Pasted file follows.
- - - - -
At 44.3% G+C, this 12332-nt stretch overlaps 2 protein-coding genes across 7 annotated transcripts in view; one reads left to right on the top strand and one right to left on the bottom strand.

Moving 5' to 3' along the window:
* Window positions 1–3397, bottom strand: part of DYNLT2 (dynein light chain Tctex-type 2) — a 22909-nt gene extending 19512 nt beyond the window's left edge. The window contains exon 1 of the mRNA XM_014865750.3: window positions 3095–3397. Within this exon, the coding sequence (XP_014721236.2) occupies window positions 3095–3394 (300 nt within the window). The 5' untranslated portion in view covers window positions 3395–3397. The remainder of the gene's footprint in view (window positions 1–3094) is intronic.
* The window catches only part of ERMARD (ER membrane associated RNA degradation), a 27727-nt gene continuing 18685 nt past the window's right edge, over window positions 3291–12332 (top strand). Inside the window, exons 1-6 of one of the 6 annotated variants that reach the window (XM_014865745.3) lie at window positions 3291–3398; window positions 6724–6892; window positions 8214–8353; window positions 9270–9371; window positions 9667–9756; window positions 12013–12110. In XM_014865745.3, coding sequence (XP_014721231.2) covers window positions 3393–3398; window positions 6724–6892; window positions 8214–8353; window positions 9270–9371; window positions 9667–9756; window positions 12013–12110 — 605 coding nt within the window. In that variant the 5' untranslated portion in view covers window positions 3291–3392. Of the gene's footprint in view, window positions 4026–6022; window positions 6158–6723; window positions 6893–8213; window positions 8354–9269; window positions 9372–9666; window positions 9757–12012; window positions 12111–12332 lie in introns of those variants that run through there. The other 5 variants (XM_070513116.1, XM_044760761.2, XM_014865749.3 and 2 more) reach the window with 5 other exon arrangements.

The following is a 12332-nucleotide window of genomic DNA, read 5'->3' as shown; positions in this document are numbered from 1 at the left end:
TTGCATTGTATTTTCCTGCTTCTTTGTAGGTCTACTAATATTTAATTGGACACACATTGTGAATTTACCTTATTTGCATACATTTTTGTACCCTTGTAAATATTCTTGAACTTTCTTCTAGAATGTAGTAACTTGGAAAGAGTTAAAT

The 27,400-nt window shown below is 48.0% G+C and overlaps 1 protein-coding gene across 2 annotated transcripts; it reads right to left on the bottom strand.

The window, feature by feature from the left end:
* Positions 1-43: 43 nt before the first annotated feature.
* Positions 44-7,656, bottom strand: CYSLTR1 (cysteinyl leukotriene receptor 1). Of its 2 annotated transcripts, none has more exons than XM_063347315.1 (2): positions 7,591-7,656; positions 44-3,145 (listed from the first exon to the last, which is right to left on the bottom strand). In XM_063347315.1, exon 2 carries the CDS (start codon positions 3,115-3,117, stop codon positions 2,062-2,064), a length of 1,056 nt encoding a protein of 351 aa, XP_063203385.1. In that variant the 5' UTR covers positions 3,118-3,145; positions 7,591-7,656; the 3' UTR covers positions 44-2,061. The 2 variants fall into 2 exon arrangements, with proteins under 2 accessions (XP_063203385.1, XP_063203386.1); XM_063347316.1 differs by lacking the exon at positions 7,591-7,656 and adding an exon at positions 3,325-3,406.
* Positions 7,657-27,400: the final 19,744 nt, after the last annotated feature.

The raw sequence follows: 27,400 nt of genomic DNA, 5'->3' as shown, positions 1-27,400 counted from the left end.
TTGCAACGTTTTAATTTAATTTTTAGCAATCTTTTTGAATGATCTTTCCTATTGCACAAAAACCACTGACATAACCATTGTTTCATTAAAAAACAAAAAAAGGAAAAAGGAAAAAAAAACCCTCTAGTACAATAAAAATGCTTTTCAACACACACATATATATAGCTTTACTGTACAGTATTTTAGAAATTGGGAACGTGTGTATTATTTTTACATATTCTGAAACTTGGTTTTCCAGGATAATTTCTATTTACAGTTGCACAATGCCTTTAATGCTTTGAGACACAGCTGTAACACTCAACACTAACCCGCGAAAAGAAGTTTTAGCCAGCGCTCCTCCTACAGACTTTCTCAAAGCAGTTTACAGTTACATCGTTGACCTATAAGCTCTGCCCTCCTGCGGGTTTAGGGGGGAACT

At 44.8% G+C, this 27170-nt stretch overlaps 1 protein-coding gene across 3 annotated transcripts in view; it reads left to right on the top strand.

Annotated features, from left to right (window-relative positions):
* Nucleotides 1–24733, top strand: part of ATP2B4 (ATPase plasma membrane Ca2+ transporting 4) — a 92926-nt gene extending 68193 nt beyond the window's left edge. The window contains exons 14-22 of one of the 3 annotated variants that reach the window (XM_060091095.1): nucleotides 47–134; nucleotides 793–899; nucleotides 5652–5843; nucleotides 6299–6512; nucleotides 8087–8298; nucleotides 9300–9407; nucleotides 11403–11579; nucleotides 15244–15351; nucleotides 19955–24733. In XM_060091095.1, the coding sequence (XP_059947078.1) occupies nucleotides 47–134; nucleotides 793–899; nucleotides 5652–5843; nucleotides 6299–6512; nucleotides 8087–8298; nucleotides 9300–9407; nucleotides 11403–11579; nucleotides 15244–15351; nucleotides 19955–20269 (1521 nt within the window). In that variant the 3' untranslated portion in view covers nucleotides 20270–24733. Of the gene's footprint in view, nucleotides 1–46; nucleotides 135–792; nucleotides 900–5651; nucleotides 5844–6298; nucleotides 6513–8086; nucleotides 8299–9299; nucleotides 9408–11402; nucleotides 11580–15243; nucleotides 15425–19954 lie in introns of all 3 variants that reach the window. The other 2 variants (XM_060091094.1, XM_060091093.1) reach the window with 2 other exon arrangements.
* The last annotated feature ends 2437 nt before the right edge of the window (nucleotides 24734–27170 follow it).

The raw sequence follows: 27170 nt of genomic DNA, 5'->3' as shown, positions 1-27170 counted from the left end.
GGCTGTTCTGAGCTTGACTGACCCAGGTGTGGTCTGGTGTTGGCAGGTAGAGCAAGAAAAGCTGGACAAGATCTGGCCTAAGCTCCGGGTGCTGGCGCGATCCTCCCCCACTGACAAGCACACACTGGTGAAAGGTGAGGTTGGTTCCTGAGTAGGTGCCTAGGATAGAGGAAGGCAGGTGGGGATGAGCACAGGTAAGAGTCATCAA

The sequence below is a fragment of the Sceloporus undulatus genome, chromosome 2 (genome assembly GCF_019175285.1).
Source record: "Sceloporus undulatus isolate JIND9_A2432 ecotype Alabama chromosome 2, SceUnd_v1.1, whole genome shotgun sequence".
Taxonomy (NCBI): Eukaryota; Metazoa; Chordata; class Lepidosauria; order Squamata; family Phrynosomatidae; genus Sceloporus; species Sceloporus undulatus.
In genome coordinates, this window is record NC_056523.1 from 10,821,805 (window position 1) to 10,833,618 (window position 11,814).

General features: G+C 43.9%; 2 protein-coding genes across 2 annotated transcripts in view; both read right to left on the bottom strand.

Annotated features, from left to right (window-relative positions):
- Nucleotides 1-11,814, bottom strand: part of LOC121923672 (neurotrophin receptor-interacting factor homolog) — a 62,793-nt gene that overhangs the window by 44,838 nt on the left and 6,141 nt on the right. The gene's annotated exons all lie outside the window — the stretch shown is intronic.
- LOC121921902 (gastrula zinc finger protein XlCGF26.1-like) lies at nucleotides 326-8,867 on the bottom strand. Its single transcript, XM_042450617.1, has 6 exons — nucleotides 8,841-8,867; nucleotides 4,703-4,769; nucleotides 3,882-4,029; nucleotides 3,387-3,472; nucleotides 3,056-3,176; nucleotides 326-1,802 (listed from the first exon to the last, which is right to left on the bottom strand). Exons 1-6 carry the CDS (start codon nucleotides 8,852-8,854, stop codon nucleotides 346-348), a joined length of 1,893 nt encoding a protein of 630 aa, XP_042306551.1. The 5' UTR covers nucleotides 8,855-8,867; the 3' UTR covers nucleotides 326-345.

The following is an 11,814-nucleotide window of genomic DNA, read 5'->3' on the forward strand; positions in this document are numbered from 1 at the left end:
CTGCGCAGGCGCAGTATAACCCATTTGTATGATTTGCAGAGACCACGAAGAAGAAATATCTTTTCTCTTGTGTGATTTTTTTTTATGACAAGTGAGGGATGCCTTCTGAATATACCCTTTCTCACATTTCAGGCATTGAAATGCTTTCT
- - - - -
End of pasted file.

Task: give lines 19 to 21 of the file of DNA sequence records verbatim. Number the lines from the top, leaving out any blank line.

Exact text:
GGCTGTTCTGAGCTTGACTGACCCAGGTGTGGTCTGGTGTTGGCAGGTAGAGCAAGAAAAGCTGGACAAGATCTGGCCTAAGCTCCGGGTGCTGGCGCGATCCTCCCCCACTGACAAGCACACACTGGTGAAAGGTGAGGTTGGTTCCTGAGTAGGTGCCTAGGATAGAGGAAGGCAGGTGGGGATGAGCACAGGTAAGAGTCATCAA

The sequence below is a fragment of the Sceloporus undulatus genome, chromosome 2 (genome assembly GCF_019175285.1).
Source record: "Sceloporus undulatus isolate JIND9_A2432 ecotype Alabama chromosome 2, SceUnd_v1.1, whole genome shotgun sequence".